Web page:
My name is Elisha and this is my story.
I am a wife and a mother to two beautiful girls. I lost my gorgeous mum when she was only 58 to ovarian cancer which metastasised to her brain. She was diagnosed in 2007 not long after she was given the all clear from her 2005 breast cancer diagnosis.
When given the news of her breast cancer mum did not hesitate to opt for a mastectomy. I had always thought that if they were trying to kill you it would be an easy choice. But the day she went in for surgery I suddenly became very aware of my own femininity and what a huge step that was.
Having two daughters of her own mum chose to pay for the genetic testing. The results for the BRCA gene mutations came back negative. A slight relief but given her two primaries in related cancers it still left me with concerns. After having my children I was considering having a preventative mastectomy and after years of challenges with chronic endometriosis which mirrored mums life, I was also intending to have a double oophorectomy.
My husband and I had our girls and were about to try for another baby when I found two breast lumps, clear as day. My husband was working overseas so I didn’t want to worry him unnecessarily. The scans and biopsies returned inconclusive or negative results but I just wasn’t comfortable. My husband returned and I had the lumps removed. I will never forget the call from the surgeons office……come straight away and bring someone with you. They couldn’t look at us while we waited. There was music playing and I decided the last song I heard as I walked in would be my theme song. A good omen played loud…The Only Way Is Up!!!
I was lucky, it was a very early catch and the prognosis was great. A further surgery confirmed the lymph nodes were also clear. Then came the choice of radiation or mastectomy. A conversation with a genetic counsellor cleared the air on the right choice for me. Although mum was clear from the BRCA gene mutations there was clearly a gene mutation in our family. It just hasn’t been identified in research yet. So without that information I am placed in the same risk category as someone with a BRCA1 gene mutation.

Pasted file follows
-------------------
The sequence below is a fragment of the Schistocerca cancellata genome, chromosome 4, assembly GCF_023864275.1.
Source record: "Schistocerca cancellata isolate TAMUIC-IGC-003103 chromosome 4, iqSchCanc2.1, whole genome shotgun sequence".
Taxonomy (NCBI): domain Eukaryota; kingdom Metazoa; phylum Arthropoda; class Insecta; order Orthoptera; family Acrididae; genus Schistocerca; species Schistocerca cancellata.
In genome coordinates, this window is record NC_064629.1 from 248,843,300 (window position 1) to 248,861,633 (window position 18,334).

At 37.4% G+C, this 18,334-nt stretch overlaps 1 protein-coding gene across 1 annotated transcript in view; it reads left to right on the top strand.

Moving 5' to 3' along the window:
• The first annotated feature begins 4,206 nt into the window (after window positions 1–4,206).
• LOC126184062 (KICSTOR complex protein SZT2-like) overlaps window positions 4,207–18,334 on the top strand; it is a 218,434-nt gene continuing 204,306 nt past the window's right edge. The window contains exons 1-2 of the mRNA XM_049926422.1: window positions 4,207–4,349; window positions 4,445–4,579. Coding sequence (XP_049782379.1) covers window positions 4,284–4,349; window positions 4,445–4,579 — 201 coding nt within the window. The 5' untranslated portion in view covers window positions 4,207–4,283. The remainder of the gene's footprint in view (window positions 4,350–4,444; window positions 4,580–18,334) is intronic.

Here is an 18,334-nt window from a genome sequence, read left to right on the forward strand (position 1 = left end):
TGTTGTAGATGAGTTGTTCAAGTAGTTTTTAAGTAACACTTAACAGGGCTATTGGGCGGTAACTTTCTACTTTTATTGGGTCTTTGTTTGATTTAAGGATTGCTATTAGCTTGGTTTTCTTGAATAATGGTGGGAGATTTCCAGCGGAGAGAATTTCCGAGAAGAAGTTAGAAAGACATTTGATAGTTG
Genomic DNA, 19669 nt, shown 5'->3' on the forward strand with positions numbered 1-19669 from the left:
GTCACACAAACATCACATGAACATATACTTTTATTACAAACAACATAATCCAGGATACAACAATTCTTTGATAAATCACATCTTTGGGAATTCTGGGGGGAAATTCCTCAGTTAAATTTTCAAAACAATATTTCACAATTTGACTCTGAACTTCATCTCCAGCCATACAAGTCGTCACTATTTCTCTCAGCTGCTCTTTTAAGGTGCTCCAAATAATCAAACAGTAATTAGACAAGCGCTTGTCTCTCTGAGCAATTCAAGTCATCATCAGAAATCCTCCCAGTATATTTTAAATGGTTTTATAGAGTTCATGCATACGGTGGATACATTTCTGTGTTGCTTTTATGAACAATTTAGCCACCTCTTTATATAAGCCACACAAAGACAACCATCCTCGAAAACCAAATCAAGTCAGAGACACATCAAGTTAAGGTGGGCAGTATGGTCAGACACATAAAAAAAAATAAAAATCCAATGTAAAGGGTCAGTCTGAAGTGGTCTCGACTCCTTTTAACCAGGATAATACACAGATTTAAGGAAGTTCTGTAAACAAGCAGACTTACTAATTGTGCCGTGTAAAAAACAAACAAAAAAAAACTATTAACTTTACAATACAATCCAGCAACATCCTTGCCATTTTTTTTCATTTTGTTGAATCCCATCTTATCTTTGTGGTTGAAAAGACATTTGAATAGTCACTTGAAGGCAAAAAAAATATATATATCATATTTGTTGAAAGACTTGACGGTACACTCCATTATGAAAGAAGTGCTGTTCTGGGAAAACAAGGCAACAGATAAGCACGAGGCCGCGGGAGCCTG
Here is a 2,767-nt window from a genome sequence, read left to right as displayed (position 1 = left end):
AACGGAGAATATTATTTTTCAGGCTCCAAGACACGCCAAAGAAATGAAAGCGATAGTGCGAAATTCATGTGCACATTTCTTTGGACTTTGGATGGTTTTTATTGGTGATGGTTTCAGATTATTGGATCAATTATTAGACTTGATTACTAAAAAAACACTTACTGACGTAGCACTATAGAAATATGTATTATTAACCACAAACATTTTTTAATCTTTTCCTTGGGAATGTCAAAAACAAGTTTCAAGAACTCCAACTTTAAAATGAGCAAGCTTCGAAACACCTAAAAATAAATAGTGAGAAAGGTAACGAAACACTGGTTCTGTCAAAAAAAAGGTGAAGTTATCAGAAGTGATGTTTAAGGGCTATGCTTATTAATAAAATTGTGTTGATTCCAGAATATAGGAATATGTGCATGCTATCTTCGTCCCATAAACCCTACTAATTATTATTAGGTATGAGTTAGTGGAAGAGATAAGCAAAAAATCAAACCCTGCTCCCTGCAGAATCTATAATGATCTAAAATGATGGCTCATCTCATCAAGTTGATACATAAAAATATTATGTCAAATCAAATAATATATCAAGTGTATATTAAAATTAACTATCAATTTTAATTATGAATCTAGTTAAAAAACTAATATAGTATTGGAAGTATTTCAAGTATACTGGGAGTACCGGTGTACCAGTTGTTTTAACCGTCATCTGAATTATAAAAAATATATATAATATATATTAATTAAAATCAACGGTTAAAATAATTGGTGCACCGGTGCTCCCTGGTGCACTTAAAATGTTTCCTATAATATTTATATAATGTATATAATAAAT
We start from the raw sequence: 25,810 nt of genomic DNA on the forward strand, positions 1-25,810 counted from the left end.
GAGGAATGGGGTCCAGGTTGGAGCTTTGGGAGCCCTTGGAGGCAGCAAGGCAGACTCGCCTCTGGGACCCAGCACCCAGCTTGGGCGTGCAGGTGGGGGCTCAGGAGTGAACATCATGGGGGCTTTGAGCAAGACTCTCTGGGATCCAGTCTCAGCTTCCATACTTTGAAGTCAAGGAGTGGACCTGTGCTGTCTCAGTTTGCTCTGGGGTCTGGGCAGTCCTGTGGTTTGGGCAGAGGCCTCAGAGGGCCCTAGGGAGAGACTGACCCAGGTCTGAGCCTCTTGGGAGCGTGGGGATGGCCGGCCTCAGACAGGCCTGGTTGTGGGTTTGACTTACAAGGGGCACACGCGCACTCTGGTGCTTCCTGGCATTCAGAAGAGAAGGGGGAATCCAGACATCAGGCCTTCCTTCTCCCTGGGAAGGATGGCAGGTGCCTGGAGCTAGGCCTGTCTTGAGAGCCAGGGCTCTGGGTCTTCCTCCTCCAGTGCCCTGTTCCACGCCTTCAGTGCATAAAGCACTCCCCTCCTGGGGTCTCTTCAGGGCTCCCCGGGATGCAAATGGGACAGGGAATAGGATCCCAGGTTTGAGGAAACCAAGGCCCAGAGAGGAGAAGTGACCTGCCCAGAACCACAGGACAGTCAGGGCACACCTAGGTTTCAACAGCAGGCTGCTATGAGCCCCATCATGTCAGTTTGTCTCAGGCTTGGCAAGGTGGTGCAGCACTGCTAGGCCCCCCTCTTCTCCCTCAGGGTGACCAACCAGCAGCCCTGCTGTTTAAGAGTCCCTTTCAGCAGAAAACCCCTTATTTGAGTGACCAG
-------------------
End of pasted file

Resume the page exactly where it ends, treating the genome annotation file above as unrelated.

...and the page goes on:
So without any doubts I chose to proceed with a double mastectomy and reconstruction. It’s funny how easy the decision actually was when it came time. One thought of my children and it was simple. And what a choice….pathology showed a 6cm DCIS was found buried deep and had remained hidden until that moment. The surgeon could only say it was truly a life saving decision.
The journey has been challenging and incredibly rewarding at the same time. I believe I have had wonderful luck and been given a beautiful insight into those that rallied to my side and those that fled. I’ve become a very vocal advocate for self breast checks every month and knowing your risk. But most importantly I have gained knowledge and in turn power to help my girls live without fear.
My hope is that my girls continue to be armed with more options and answers throughout their lives.